err = ts.ExecuteTemplate(w, "base", nil)
    if err != nil {
        log.Print(err.Error())
        http.Error(w, "Internal Server Error", 500)
    }
}

...

So now, instead of containing HTML directly, our template set contains 3 named templates — base, title and main. We use the ExecuteTemplate() method to tell Go that we specifically want to respond using the content of the base template (which in turn invokes our title and main templates).

Feel free to restart the server and give this a try. You should find that it renders the same output as before (although there will be some extra whitespace in the HTML source where the actions are).

Embedding partials

For some applications you might want to break out certain bits of HTML into partials that can be reused in different pages or layouts. To illustrate, let’s create a partial containing the primary navigation bar for our web application.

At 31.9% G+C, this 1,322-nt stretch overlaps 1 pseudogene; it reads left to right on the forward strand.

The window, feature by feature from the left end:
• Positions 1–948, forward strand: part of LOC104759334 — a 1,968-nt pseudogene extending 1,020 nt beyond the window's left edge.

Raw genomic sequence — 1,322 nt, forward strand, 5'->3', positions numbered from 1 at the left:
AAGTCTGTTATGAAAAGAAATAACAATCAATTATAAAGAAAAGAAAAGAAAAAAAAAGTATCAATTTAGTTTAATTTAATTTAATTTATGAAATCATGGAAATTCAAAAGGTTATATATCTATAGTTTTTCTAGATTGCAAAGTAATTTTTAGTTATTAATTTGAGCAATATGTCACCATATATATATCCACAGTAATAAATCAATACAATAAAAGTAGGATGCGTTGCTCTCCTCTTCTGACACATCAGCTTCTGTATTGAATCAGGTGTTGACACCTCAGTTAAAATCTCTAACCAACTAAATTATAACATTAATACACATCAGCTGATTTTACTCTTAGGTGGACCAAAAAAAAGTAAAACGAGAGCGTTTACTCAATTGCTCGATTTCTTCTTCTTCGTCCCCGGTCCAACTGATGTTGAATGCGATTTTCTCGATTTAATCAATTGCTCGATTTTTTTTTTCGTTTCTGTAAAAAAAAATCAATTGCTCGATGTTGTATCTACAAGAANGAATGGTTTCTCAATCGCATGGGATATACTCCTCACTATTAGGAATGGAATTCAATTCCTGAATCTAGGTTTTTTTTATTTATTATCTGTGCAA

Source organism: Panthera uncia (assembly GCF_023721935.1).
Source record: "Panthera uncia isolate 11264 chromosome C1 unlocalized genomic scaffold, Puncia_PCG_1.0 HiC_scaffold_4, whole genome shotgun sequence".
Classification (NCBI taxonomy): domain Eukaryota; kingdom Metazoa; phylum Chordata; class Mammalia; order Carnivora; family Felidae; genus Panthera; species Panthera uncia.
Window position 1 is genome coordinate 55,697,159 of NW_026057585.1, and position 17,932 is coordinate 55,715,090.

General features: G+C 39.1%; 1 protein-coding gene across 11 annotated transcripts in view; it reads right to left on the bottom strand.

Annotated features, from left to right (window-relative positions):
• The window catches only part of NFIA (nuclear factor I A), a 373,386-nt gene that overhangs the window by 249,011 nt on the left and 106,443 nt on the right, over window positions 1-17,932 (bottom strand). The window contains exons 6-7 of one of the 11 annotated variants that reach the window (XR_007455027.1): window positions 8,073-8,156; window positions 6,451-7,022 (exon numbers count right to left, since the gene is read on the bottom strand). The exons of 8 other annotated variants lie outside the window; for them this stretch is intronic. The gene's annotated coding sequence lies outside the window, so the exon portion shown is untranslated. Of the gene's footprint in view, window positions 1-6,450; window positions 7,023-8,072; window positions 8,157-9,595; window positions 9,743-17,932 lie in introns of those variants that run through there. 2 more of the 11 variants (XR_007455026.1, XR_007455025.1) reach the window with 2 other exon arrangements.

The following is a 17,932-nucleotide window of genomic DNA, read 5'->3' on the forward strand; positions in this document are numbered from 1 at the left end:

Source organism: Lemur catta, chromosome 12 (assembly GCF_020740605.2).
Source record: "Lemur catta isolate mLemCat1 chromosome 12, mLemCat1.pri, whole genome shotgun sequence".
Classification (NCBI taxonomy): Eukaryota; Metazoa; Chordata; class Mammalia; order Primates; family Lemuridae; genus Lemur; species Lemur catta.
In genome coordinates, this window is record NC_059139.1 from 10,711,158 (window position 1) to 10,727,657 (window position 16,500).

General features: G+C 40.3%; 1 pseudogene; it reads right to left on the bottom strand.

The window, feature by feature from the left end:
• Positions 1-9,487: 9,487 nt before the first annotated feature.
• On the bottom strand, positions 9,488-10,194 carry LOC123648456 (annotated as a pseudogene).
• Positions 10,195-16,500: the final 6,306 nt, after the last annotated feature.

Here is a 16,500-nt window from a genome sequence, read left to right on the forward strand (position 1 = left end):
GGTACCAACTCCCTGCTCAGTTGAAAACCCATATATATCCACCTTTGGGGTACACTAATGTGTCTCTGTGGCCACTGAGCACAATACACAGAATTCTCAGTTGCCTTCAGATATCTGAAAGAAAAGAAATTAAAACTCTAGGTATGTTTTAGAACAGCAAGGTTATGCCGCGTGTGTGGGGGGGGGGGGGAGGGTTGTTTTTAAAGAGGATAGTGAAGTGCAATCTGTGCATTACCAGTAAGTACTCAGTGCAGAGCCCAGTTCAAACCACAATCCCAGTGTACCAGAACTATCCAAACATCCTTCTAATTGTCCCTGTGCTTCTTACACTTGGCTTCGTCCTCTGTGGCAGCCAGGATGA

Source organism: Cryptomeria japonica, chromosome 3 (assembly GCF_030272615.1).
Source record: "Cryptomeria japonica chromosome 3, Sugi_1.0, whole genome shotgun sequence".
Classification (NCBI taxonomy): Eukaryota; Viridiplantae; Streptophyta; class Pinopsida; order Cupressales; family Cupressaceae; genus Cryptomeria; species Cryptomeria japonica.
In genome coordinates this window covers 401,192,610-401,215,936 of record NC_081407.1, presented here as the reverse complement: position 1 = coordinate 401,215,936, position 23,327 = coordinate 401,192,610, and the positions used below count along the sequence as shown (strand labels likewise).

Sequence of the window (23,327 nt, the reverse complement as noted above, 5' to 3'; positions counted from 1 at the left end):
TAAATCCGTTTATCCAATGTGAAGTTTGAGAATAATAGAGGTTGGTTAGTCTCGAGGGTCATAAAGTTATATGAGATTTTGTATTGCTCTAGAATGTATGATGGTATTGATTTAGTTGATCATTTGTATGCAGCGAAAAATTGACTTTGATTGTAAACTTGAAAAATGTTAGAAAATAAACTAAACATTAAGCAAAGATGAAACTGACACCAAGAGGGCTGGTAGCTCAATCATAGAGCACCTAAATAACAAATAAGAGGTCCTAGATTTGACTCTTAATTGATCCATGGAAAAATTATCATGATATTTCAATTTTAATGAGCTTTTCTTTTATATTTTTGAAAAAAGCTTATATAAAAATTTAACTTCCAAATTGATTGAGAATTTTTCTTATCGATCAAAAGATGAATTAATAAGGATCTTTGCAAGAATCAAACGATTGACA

Create a new ui/html/partials/nav.tmpl file containing a named template called "nav", like so:

$ mkdir ui/html/partials
$ touch ui/html/partials/nav.tmpl
File: ui/html/partials/nav.tmpl
{{define "nav"}}
 <nav>
    <a href='/'>Home</a>
</nav>
{{end}}

Then update the base template so that it invokes the navigation partial using the {{template "nav" .}} action:

File: ui/html/base.tmpl
{{define "base"}}
<!doctype html>
<html lang='en'>
    <head>
        <meta charset='utf-8'>
        <title>{{template "title" .}} - Snippetbox</title>
    </head>
    <body>
        <header>
            <h1><a href='/'>Snippetbox</a></h1>
        </header>
        <!-- Invoke the navigation template -->
        {{template "nav" .}}
        <main>
            {{template "main" .}}
        </main>
        <footer>Powered by <a href='https://golang.org/'>Go</a></footer>
    </body>
</html>
{{end}}

Finally, we need to update the home handler to include the new ui/html/partials/nav.tmpl file when parsing the template files:

File: cmd/web/handlers.go
package main

...

func home(w http.ResponseWriter, r *http.Request) {
    if r.URL.Path != "/" {
        http.NotFound(w, r)
        return